Anyway it doesnt matter much if it gets broken and the sound is rather original ;), my dad says thats how a lot of the first blues guitars were, I kinda feel its charged with all those hours of enjoyment myself and who knows who else has had with it too. Maybe sj felt like that when he got his guitar back from the musician??

Well ill keep looking for that guitar eh Thanks for your responses

Peace out Now brothers!

JD Krooks Crouhy
JD Krooks Crouhy Jan 05, 2013

Haha, that's was Corey ! You're lucky he played your guitar :)!! Now you know how your guitar sounds at it best  !! i missed corey in Paris in 2012 :( but next time i'll bring my guitar just in case ;)

Alex Barbera
Alex Barbera Jan 05, 2013

@Jd..I do agree...recording king are really good guitar...a friend of mine has a 000 and it really sounds nice...

Well here we have the inequivocable proof of what I was sayin before.^__^..the quality of sound isn't very good because it's recorded with a smartphone. Live was much more better...Corey played amazingly and I appreciated a lot the reggae vibes of his band too...I still have in my mind the image of Gordon dancing with his saxophone...see how is crucial that 80% you were talking about??? and now I'm signed...I can't say if I'm playin bad that is a matter of guitar :D

JD Krooks Crouhy
JD Krooks Crouhy Jan 05, 2013

@Alex, nice story ! Who was the bluesman ?

I think also that all is in the finger but good gear help too. I finally have my dream guitar (my gibson l-50 because L-4 are too axpensive !) and finally i have the sound i wanted for years !! My epiphone emperor doesn't sound as good ! although taj Mahal play the same very well ;) !

I think that 80% in the finger and 20% in the gear. I'm teaching electric guitar and have a cheap fender squier from China (200dollars) that i let in my classroom. Some of my students have real US fender or gibson (about 1200 dollars) but in a beginner hand their guitar sound worst than mine. They feel "upset" but understand that gear is not all. 

@Damian, for this range you have a lot of choice : vintage, new, brand... I think recording king make good guitar for cheap price. I have only a vintage paror but my next folk would be a 

http://elderly.com/new_instruments/items/RO227.htm

Because i like wide neck, the OOO form with less bass than a dreadnough, rosewood warmer than mahogany and cheap price because i can't afford a 00-28 martin that i love ! One of my student got one and she's cool for blues !!

Best

 

JD

Alex Barbera
Alex Barbera Jan 05, 2013

In the evening I saw his concert..he was playin with his band...all great musicians...playing every kind of music...reggae too...then he just took the guitar and played solo 3 traditional blues songs ...a part from the fact that I was continuosly shaking the arms of my loved girlfriend sayin...he's playin my guitar, look, look!! You know I was again a kid of 3 years old...but, most important thing, my guitar in his hands sounded like an old gibson of the 20s (valuable more than 3000$) and in that moment I really understood how much a good touch really makes the difference...wood, gauge strings,shape, and first of all price where in that moment canceled..My epiphone cost 250 euros....In two words he demonstrated how much marketing really affects in a negative way our life..Babylon was burning in that moment. Knowledge and practice really make the difference...Every guitar offers a whole different kind of sounds and it's up to us and our ability to discover where to pick to let them came out..He only needed a couple of minutes and this is not exacly a good spot for gibson marketing sector :DDD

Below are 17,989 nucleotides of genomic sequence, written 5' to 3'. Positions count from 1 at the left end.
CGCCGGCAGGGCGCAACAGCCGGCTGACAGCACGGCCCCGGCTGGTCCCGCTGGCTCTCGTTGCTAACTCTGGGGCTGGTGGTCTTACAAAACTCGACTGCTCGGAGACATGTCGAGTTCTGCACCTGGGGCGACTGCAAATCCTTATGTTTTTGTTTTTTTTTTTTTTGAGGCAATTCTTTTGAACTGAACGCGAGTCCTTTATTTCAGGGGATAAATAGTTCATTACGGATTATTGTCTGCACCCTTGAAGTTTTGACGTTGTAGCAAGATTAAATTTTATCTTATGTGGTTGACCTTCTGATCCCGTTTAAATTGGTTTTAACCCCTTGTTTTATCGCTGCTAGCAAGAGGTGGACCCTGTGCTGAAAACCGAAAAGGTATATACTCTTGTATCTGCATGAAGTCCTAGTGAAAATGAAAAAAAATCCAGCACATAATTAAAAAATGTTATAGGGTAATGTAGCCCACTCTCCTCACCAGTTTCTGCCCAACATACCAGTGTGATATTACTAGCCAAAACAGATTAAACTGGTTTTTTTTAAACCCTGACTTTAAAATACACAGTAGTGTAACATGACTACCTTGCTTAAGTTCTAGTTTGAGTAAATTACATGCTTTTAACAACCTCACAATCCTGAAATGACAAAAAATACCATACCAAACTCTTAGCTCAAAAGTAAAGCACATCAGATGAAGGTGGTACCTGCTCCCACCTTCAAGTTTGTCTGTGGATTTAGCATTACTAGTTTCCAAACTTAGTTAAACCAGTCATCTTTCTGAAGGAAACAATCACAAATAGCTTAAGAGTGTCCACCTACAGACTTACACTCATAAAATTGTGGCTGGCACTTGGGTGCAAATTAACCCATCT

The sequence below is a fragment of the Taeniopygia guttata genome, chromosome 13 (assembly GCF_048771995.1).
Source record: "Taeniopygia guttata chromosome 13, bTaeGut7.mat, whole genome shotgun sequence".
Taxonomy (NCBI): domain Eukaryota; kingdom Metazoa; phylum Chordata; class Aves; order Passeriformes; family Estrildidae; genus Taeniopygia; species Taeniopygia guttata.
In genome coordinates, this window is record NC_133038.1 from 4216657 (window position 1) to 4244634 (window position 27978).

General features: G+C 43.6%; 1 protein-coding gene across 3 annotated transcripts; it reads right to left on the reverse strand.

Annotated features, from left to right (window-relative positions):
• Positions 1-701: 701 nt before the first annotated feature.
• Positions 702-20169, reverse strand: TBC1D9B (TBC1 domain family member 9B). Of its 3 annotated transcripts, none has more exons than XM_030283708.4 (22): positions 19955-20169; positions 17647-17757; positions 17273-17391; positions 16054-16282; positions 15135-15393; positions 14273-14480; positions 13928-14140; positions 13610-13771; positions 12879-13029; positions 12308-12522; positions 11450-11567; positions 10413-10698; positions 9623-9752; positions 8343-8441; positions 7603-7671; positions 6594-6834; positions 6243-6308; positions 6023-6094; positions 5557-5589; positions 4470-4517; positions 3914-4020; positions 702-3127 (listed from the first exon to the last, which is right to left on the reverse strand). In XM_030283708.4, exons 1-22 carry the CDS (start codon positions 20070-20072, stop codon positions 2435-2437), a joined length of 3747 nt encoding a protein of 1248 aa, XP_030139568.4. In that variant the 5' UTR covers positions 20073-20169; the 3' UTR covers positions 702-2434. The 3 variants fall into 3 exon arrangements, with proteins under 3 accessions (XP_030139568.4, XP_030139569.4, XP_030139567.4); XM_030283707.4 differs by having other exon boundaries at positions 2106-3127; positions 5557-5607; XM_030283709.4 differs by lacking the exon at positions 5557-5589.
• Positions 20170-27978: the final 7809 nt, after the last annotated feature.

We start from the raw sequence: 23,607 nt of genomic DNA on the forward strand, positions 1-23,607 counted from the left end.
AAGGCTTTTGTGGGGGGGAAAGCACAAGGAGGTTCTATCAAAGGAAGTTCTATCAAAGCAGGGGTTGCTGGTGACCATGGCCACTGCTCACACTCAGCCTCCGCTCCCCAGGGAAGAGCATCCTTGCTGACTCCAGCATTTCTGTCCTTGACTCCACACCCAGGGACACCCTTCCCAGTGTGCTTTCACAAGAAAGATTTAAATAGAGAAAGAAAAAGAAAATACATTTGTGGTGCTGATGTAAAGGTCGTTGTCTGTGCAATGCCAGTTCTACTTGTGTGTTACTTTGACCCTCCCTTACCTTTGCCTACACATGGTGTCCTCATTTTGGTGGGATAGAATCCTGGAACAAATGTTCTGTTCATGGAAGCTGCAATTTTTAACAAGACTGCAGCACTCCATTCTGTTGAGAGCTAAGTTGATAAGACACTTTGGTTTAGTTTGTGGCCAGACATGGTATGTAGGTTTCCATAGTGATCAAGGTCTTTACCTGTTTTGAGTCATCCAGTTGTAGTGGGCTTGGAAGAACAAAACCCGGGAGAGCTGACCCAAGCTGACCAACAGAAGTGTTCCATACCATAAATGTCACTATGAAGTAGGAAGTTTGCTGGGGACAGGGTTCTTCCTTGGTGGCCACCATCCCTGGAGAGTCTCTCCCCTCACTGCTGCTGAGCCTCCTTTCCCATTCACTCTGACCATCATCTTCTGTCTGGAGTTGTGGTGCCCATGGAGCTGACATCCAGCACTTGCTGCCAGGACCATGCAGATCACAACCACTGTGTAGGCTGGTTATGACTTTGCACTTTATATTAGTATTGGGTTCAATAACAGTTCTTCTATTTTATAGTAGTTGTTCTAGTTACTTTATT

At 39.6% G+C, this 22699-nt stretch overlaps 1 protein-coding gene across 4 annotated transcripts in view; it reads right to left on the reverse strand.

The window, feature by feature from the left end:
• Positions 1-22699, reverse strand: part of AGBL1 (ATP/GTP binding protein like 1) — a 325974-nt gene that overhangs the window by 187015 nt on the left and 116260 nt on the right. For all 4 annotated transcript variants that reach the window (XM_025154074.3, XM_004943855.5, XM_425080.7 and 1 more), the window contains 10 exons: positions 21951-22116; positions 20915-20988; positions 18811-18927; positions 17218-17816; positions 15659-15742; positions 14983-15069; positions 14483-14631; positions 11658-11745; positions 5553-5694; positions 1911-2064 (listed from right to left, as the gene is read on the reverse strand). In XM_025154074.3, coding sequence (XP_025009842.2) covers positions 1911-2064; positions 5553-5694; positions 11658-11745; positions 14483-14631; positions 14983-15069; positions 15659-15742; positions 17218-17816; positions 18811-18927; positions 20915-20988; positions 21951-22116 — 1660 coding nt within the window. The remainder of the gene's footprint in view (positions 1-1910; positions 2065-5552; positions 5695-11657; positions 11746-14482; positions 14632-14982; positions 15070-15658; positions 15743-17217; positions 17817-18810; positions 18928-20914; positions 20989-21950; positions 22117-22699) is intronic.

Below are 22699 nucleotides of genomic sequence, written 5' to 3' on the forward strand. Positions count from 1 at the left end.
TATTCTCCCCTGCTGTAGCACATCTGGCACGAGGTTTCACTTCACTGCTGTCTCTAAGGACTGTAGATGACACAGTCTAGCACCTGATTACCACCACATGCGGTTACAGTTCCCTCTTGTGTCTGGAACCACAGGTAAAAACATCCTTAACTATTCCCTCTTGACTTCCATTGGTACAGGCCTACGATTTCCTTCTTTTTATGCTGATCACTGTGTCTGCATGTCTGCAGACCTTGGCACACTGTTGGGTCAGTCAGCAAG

For sure a "good" guitar helps...but I stress again the verb...."Helps" ......In my humble opinion off course...

Welcome here in Sonic Junction...

Ciao Alessandro (Italy)

Alex Barbera
Alex Barbera Jan 05, 2013

@Damian if I could say just two words about blues guitar...I'm lookin for a good one too except for the fact that at the moment I don't have money....I've tried many and for blues I think that in general Gibson produce really good guitars but just because I like a warmer sound...in fact I don't like really much martin guitar which for me are too bright and clear...For that range of price you could have a gibson l1 (the replica of Robert Johnson guitar,not one of my fav) and the L00 Blues King but if you like a wide neck than it's better, in my opinion, Gibson Keb Mo signature...These are all good guitars but you pay such a hy price because of the brand...In fact you could spend less and have nice guitar too all in solid back top and side...A good one is the Tanglewood TW73 Vs...It's cheap and nice..parlor size. And I do love fylde guitars (listen Eric Bibb) and Corey's guitar..